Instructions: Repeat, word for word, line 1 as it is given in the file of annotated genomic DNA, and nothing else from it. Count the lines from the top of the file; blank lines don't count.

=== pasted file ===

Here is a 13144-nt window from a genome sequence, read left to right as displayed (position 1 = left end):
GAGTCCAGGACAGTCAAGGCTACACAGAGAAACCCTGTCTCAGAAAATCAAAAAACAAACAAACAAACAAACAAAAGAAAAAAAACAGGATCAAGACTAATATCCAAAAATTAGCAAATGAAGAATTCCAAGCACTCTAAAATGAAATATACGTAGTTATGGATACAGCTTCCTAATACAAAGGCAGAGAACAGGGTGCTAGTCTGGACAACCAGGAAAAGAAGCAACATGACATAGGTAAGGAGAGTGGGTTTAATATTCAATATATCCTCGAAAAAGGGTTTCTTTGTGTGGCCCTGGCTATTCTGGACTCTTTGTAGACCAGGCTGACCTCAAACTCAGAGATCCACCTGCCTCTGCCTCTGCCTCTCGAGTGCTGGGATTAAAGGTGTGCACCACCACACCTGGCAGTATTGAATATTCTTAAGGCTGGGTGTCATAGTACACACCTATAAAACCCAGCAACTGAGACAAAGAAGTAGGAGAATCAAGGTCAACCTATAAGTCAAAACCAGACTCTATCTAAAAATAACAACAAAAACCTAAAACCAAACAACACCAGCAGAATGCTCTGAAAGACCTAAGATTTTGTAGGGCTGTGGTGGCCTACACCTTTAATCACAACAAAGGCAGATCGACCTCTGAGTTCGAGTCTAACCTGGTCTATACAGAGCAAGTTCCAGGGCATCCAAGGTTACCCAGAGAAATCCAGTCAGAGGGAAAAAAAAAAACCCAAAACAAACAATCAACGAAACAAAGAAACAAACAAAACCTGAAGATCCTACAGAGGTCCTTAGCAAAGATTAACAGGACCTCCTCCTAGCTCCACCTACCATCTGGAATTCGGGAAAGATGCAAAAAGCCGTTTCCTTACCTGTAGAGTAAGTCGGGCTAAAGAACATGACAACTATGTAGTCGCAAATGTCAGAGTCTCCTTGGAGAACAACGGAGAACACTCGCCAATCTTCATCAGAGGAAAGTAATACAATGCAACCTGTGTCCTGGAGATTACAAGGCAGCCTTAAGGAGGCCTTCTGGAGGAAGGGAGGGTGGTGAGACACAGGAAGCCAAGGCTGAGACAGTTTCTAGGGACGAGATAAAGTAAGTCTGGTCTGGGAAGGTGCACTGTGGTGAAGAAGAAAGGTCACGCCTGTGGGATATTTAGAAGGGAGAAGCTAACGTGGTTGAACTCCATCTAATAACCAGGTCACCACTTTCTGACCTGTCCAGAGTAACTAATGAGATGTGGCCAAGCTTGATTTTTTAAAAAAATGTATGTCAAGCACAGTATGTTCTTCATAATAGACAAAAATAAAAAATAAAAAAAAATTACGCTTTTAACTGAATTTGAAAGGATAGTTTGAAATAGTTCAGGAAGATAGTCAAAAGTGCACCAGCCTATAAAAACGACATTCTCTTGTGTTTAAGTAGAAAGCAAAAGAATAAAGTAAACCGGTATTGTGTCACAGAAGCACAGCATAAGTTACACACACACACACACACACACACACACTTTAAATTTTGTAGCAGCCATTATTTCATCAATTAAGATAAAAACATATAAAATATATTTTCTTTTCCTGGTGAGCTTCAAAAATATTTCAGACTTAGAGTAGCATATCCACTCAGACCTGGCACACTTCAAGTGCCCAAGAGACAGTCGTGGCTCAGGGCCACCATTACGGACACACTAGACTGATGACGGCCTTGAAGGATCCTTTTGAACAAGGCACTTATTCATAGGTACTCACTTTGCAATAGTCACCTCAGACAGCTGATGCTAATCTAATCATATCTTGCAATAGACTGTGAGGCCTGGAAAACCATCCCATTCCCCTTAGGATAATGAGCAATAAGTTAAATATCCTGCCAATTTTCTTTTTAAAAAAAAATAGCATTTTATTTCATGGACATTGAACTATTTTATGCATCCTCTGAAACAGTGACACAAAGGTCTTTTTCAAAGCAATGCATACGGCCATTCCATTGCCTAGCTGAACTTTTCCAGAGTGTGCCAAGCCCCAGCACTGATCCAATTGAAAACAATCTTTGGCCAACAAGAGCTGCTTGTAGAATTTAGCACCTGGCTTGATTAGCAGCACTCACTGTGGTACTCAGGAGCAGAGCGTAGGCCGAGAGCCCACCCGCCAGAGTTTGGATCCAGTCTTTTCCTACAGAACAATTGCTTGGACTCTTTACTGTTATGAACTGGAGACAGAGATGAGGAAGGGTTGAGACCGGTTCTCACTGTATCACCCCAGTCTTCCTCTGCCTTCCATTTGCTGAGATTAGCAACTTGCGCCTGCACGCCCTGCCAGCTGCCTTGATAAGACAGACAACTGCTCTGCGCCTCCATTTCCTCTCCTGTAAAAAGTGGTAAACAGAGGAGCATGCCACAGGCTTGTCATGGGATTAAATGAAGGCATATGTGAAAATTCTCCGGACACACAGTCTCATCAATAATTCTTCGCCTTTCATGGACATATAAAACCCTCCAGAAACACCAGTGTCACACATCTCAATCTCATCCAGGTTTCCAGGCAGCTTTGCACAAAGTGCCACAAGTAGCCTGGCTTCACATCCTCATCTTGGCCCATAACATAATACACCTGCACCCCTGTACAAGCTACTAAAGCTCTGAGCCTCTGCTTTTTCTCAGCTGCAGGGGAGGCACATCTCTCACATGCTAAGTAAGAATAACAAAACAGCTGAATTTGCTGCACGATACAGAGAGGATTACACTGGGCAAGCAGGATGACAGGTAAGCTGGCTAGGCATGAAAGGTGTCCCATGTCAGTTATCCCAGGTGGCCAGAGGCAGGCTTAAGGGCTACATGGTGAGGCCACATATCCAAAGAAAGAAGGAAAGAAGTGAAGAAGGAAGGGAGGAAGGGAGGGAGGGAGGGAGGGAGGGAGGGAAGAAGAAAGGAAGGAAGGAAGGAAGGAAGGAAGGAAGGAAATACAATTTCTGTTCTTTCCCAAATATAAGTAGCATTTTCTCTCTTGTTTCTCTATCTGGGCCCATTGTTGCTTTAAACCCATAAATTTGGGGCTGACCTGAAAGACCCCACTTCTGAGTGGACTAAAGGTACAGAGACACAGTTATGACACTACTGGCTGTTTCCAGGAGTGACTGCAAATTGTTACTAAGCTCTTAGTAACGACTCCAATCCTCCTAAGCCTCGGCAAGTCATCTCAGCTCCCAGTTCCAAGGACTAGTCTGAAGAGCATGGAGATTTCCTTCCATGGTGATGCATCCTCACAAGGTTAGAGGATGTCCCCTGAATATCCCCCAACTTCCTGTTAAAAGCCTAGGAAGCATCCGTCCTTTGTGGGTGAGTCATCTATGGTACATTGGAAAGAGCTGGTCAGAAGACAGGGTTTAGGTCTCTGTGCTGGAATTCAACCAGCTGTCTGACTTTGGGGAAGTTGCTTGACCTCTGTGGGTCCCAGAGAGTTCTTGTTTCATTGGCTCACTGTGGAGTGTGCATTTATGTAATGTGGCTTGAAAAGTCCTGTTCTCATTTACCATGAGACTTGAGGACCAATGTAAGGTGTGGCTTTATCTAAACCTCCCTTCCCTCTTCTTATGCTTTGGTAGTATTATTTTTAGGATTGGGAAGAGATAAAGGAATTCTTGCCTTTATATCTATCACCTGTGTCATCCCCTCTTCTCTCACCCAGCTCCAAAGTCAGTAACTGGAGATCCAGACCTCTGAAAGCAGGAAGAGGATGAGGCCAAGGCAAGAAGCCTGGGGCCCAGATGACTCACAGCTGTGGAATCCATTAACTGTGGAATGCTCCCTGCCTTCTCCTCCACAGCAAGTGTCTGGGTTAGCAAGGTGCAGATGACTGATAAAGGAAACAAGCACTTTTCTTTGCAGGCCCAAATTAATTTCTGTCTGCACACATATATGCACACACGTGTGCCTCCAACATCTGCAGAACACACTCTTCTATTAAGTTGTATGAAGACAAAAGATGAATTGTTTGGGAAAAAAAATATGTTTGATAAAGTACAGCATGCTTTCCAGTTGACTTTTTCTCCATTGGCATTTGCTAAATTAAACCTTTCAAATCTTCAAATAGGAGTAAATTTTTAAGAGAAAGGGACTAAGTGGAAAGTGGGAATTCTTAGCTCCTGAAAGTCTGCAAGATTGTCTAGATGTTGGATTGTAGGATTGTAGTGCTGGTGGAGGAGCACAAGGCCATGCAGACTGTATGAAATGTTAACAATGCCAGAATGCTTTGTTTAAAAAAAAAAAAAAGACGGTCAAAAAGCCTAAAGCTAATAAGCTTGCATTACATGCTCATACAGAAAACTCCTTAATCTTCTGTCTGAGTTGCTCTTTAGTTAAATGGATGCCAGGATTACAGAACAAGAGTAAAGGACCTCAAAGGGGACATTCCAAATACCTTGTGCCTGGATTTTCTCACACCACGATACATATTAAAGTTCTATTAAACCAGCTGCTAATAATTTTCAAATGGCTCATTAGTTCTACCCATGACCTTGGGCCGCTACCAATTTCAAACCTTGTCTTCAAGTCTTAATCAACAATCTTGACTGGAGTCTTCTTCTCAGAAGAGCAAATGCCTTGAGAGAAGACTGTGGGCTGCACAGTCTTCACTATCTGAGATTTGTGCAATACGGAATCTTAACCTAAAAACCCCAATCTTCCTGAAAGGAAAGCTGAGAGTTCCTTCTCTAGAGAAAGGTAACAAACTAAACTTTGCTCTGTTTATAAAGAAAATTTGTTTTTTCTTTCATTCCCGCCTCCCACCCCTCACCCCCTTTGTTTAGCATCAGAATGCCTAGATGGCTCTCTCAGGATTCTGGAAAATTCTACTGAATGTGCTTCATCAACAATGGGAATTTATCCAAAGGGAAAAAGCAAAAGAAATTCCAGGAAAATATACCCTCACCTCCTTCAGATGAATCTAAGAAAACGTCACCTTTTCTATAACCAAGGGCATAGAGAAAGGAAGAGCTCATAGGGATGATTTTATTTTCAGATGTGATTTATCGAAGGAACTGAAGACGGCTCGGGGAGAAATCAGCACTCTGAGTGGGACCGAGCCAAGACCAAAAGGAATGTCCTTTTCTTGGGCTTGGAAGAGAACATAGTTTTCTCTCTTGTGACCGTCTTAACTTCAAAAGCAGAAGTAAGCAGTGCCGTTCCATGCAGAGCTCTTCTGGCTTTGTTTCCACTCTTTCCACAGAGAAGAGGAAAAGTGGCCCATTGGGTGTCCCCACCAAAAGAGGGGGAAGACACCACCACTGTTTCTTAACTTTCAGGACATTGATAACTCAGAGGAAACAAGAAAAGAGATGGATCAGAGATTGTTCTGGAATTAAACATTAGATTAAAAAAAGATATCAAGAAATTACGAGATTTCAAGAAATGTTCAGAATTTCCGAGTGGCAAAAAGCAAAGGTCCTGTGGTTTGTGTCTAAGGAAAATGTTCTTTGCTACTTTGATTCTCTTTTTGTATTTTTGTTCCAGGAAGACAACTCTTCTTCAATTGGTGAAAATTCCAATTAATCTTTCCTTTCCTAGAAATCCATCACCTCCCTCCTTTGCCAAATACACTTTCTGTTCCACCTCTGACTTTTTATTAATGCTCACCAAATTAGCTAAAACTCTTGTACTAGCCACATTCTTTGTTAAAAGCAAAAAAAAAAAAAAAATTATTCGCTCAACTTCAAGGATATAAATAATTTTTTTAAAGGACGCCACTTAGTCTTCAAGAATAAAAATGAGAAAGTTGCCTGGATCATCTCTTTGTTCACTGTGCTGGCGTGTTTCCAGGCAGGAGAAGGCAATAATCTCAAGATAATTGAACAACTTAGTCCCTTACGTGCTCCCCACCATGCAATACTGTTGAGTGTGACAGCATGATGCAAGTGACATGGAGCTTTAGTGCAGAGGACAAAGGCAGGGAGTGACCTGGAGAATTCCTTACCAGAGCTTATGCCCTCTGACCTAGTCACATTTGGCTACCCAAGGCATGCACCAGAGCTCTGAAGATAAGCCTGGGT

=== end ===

Here is a 13144-nt window from a genome sequence, read left to right as displayed (position 1 = left end):